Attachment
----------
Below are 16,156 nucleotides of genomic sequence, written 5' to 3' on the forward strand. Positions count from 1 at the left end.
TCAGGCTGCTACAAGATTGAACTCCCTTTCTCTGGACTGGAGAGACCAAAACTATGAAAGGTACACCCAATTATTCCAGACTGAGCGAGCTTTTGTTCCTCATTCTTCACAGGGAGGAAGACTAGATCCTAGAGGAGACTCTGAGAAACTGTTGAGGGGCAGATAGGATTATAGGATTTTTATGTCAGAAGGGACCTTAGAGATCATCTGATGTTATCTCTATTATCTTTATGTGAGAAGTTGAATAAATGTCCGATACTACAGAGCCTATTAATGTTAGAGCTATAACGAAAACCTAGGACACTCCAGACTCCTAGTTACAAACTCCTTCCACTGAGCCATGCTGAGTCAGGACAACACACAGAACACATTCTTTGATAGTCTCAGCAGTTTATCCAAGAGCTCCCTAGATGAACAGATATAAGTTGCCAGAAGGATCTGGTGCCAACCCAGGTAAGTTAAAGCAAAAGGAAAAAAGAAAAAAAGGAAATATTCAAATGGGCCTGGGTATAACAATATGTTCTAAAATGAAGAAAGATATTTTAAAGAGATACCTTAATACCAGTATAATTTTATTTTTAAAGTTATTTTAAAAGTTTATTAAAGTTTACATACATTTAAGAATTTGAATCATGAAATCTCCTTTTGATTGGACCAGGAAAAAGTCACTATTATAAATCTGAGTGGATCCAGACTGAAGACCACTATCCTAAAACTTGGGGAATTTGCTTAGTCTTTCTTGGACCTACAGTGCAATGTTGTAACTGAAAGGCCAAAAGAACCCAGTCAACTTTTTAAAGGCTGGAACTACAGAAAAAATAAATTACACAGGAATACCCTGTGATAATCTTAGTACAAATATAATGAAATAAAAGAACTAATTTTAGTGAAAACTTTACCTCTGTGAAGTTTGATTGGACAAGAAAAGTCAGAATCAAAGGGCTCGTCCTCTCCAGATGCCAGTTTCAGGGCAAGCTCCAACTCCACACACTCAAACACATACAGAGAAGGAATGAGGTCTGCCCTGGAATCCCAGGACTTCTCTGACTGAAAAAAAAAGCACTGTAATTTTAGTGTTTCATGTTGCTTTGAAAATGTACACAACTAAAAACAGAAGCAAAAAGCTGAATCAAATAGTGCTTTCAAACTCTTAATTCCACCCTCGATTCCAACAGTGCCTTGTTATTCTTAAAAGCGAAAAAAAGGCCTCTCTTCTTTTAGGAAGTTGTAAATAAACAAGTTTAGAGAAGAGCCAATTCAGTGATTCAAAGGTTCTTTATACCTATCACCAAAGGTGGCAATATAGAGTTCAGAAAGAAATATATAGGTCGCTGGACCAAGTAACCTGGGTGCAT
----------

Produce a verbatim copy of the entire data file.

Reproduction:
Below are 16,156 nucleotides of genomic sequence, written 5' to 3' on the forward strand. Positions count from 1 at the left end.
TCAGGCTGCTACAAGATTGAACTCCCTTTCTCTGGACTGGAGAGACCAAAACTATGAAAGGTACACCCAATTATTCCAGACTGAGCGAGCTTTTGTTCCTCATTCTTCACAGGGAGGAAGACTAGATCCTAGAGGAGACTCTGAGAAACTGTTGAGGGGCAGATAGGATTATAGGATTTTTATGTCAGAAGGGACCTTAGAGATCATCTGATGTTATCTCTATTATCTTTATGTGAGAAGTTGAATAAATGTCCGATACTACAGAGCCTATTAATGTTAGAGCTATAACGAAAACCTAGGACACTCCAGACTCCTAGTTACAAACTCCTTCCACTGAGCCATGCTGAGTCAGGACAACACACAGAACACATTCTTTGATAGTCTCAGCAGTTTATCCAAGAGCTCCCTAGATGAACAGATATAAGTTGCCAGAAGGATCTGGTGCCAACCCAGGTAAGTTAAAGCAAAAGGAAAAAAGAAAAAAAGGAAATATTCAAATGGGCCTGGGTATAACAATATGTTCTAAAATGAAGAAAGATATTTTAAAGAGATACCTTAATACCAGTATAATTTTATTTTTAAAGTTATTTTAAAAGTTTATTAAAGTTTACATACATTTAAGAATTTGAATCATGAAATCTCCTTTTGATTGGACCAGGAAAAAGTCACTATTATAAATCTGAGTGGATCCAGACTGAAGACCACTATCCTAAAACTTGGGGAATTTGCTTAGTCTTTCTTGGACCTACAGTGCAATGTTGTAACTGAAAGGCCAAAAGAACCCAGTCAACTTTTTAAAGGCTGGAACTACAGAAAAAATAAATTACACAGGAATACCCTGTGATAATCTTAGTACAAATATAATGAAATAAAAGAACTAATTTTAGTGAAAACTTTACCTCTGTGAAGTTTGATTGGACAAGAAAAGTCAGAATCAAAGGGCTCGTCCTCTCCAGATGCCAGTTTCAGGGCAAGCTCCAACTCCACACACTCAAACACATACAGAGAAGGAATGAGGTCTGCCCTGGAATCCCAGGACTTCTCTGACTGAAAAAAAAAGCACTGTAATTTTAGTGTTTCATGTTGCTTTGAAAATGTACACAACTAAAAACAGAAGCAAAAAGCTGAATCAAATAGTGCTTTCAAACTCTTAATTCCACCCTCGATTCCAACAGTGCCTTGTTATTCTTAAAAGCGAAAAAAAGGCCTCTCTTCTTTTAGGAAGTTGTAAATAAACAAGTTTAGAGAAGAGCCAATTCAGTGATTCAAAGGTTCTTTATACCTATCACCAAAGGTGGCAATATAGAGTTCAGAAAGAAATATATAGGTCGCTGGACCAAGTAACCTGGGTGCAT